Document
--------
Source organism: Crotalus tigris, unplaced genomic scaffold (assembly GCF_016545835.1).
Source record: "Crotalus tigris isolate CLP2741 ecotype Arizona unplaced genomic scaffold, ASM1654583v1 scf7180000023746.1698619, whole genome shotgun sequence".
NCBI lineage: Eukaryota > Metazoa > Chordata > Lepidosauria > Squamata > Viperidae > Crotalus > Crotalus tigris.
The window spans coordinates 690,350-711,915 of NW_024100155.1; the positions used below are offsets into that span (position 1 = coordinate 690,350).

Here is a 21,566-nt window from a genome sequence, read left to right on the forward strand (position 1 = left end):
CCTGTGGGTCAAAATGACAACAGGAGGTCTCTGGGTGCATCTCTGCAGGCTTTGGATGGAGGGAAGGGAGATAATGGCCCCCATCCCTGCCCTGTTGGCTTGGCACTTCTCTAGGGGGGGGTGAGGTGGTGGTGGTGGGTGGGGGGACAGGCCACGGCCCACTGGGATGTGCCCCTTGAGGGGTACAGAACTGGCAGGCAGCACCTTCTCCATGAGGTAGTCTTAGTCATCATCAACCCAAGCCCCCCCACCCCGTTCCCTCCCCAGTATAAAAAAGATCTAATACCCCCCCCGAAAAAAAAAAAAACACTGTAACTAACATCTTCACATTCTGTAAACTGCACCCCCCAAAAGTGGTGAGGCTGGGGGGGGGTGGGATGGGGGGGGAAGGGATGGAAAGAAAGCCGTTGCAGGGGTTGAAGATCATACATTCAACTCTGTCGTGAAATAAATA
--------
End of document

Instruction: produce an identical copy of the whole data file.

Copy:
Source organism: Crotalus tigris, unplaced genomic scaffold (assembly GCF_016545835.1).
Source record: "Crotalus tigris isolate CLP2741 ecotype Arizona unplaced genomic scaffold, ASM1654583v1 scf7180000023746.1698619, whole genome shotgun sequence".
NCBI lineage: Eukaryota > Metazoa > Chordata > Lepidosauria > Squamata > Viperidae > Crotalus > Crotalus tigris.
The window spans coordinates 690,350-711,915 of NW_024100155.1; the positions used below are offsets into that span (position 1 = coordinate 690,350).

Here is a 21,566-nt window from a genome sequence, read left to right on the forward strand (position 1 = left end):
CCTGTGGGTCAAAATGACAACAGGAGGTCTCTGGGTGCATCTCTGCAGGCTTTGGATGGAGGGAAGGGAGATAATGGCCCCCATCCCTGCCCTGTTGGCTTGGCACTTCTCTAGGGGGGGGTGAGGTGGTGGTGGTGGGTGGGGGGACAGGCCACGGCCCACTGGGATGTGCCCCTTGAGGGGTACAGAACTGGCAGGCAGCACCTTCTCCATGAGGTAGTCTTAGTCATCATCAACCCAAGCCCCCCCACCCCGTTCCCTCCCCAGTATAAAAAAGATCTAATACCCCCCCCGAAAAAAAAAAAAACACTGTAACTAACATCTTCACATTCTGTAAACTGCACCCCCCAAAAGTGGTGAGGCTGGGGGGGGGTGGGATGGGGGGGGAAGGGATGGAAAGAAAGCCGTTGCAGGGGTTGAAGATCATACATTCAACTCTGTCGTGAAATAAATA